More booing broke out among the vigil-goers. Someone shouted, “Go home!” Someone else shouted, “You suck!” It seemed increasingly likely that the candlelight vigil in remembrance of Lisa’s husband and his brother was going to end in violence.

                Bev shifted her candle to the same hand as the microphone and pulled her phone from her pocket. Then, holding the microphone at an awkward angle so the candle wouldn’t burn her face, she said, “If you don’t leave, I’m going to call the police.”

                “Try it,” said Cecil. “I’d be thrilled to have tonight set precedent for journalists everywhere.”

                “Give me the mic,” said Lisa.

                Bev looked at her with concern, pity, reluctance. “Ignore him, Lisa. I’ll handle him. Don’t let him get to you.”

                Lisa snatched the microphone from Bev’s hand, and with eyes dry as bone dust, stepped to the very edge of the stage.


                Playful Park, Friday night, Lisa Weisler, Candlelight vigil – 0.4

                Does content matter? Regular readers of this column will know that this reviewer prefers to focus on the stylistic qualities of a prayer, its presentation, its delivery, its form. This reviewer finds that critiques of a prayer’s content are better left to theologians, an approach that has served this column well over the years. There are times, however, when this reviewer must factor the content of a given prayer into its final score. There are times, for example, when content can elevate the score of an otherwise drab prayer up to three or four whole numbers. There are also times, unfortunately, when content can drag an otherwise excellent prayer right down into the cellar with the redundant prayers, the cliché-ridden prayers, and the lectures disguised as prayers. Context, it should be said, also matters, as does the pray-er’s intention. There are many factors this reviewer must consider when evaluating any prayer, no matter how small or inconsequential. Prayer is mankind’s attempt to speak with the divine, after all. Should not the attempt to attach a numerical score to such a noble effort be a complex, laborious, agonizing process? Regular readers of this column have no doubt surmised that, for this reviewer, it is.

                On Friday night at a candlelight vigil dedicated to the memory of her deceased husband and her husband’s deceased brother, Lisa Weisler, in front of over 200 Multioak-area citizens and with the aid of audio amplification, cried out for God to smite me. She did not stop there. With a remarkable lack of humility and a great deal of specificity, she went on to demand – yes, demand – of God that my body never receive a proper burial, that no one mourn my passing, and that my fate serve as a warning to any of the students at Multioak High School who may have been inspired by my popular Career Day appearances. While Ms. Weisler’s prayer lacked neither eloquence nor Old Testament fervor, the content was offensively corny. Had I actually been struck by a lightning bolt or swallowed by the earth or consumed by fire, I would have been willing, if such a thing is possible, to spare Ms. Weisler’s prayer an extra point or two from beyond the grave. But as I was not, Ms. Weisler will have to settle for the validation afforded her by the candle-waving simpletons who hollered their support for her on Friday night, delighted, as they were, to forego the remainder of their obligatory collective moping.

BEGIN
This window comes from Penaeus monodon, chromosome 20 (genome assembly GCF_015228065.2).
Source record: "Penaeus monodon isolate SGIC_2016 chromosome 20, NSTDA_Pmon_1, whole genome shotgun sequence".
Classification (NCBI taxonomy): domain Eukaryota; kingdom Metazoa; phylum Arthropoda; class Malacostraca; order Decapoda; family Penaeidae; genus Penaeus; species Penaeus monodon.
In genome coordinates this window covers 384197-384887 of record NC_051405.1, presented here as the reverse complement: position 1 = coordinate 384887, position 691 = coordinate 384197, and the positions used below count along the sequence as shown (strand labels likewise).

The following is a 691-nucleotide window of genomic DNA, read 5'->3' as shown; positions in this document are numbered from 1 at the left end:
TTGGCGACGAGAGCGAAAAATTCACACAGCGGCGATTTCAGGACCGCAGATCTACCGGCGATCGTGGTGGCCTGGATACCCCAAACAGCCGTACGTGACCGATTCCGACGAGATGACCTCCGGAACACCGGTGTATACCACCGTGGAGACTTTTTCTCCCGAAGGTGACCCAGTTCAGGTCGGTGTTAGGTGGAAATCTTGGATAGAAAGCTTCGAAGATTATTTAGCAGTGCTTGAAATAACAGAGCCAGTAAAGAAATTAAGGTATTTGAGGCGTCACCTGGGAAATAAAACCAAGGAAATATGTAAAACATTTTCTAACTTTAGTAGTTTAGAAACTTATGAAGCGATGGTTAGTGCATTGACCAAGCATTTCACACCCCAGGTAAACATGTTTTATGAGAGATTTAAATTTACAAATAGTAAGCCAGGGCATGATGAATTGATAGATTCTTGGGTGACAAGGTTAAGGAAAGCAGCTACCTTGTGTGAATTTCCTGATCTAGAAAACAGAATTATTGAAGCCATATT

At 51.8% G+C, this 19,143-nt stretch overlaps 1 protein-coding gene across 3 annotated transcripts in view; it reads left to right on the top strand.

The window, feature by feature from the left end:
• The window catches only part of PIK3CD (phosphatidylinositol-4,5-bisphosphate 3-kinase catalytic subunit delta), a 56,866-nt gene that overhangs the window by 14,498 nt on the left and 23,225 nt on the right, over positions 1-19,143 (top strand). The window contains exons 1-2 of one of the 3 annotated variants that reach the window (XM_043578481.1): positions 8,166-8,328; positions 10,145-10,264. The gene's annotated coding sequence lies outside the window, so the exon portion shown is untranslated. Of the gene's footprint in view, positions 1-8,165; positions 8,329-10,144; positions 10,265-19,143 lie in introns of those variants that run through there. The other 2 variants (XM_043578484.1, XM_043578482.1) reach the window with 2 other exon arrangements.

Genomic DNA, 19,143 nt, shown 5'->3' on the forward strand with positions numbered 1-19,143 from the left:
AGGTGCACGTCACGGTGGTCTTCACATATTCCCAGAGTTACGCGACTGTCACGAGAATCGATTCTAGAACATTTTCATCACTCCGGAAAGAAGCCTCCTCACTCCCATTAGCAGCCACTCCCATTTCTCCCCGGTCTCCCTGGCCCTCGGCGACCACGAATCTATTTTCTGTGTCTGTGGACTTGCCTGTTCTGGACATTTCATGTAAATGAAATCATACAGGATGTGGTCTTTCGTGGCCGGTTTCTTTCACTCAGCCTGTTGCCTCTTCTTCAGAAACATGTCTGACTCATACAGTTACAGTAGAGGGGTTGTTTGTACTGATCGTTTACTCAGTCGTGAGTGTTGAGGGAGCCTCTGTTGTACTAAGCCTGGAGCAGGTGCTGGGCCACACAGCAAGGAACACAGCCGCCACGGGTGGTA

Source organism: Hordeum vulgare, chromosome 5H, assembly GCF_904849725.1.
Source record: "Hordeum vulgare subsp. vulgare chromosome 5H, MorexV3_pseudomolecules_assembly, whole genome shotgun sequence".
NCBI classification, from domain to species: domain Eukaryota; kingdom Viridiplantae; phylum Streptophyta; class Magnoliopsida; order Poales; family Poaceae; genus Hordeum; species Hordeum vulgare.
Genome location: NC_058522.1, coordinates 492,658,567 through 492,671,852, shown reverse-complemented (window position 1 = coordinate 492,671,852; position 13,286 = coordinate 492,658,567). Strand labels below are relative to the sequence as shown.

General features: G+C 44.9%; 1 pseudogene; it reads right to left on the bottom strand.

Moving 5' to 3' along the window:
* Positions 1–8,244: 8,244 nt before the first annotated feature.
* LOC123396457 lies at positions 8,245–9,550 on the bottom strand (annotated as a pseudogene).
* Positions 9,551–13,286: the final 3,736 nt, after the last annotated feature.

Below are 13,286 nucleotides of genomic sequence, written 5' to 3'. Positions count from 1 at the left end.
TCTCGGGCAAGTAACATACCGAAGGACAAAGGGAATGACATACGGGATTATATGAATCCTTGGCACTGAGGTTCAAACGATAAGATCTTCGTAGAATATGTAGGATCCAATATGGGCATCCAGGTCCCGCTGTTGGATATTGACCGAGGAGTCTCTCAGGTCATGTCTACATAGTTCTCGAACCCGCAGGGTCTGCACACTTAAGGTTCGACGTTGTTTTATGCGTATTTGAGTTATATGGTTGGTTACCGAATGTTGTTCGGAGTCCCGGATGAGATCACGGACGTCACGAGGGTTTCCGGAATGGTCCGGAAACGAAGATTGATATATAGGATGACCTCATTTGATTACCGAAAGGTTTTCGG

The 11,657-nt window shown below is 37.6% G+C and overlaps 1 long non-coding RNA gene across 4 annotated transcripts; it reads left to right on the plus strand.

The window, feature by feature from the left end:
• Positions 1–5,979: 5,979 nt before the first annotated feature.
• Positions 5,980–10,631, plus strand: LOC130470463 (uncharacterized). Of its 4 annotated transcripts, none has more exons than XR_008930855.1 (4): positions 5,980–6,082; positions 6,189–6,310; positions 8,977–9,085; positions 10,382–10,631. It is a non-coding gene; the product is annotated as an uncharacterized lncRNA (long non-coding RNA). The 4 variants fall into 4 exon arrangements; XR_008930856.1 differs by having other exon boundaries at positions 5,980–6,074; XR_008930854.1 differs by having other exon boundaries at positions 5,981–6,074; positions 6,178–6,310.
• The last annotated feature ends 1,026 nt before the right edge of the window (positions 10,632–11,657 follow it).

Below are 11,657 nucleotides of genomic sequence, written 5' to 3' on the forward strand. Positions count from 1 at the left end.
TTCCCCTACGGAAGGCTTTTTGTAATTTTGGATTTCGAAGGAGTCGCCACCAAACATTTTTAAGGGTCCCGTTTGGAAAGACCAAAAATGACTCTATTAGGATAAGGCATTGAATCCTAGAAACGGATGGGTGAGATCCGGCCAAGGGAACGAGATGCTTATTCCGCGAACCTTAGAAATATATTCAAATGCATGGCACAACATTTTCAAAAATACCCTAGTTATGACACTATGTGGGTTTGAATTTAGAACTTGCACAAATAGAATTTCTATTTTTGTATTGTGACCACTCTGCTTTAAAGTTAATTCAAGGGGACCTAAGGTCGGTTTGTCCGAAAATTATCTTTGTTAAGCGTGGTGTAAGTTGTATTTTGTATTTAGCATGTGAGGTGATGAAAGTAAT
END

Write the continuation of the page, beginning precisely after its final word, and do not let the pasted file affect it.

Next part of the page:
Cecil had never met his fiancée’s family before. He and Josephina had gotten engaged so quickly after meeting that there just hadn’t been time to meet her family before Cecil proposed. Not that it would have taken much time. Josephina’s parents were lifelong Multioak residents and all three of her siblings still lived in the area. But Cecil and Josephina had been so focused on spending time together and getting to know each other that it didn’t even occur to Cecil that he hadn’t met her family until after she agreed to marry him.

                Josephina’s parents’ home was modest and old-fashioned. At 45, Josephina was only a few years younger than Cecil, but her parents appeared to be much younger than his. And Josephina was their third child, so they must have gotten started a lot earlier than Cecil’s parents had. Cecil knew he wasn’t in the best shape, but if he had met Benny, Josephina’s father, in any other context, he would have assumed he and Benny were of the same generation.

                “I know it’s early,” said Benny. “But we’re old. We like to eat early. So we’ll serve the food in just a few minutes. We were gonna eat outside, but it looks like there’s a big storm rolling in, so we’ll just crowd around the dining room table.”

                “Fine with me,” said Cecil. “I had a light lunch.”

                “Do you want a beer?” asked Gil, one of Josephina’s brothers.

                “Sure,” said Cecil.

                Gil went out to the garage and returned a moment later with two cold cans of beer. He handed one to Cecil. It was already open, which irritated Cecil, but he assumed Gil meant it as a courteous gesture. “Thanks,” said Cecil. He took a long drink.

                Josephina stuck her head out of the kitchen. “We’re almost ready. Everyone should gather in the dining room.”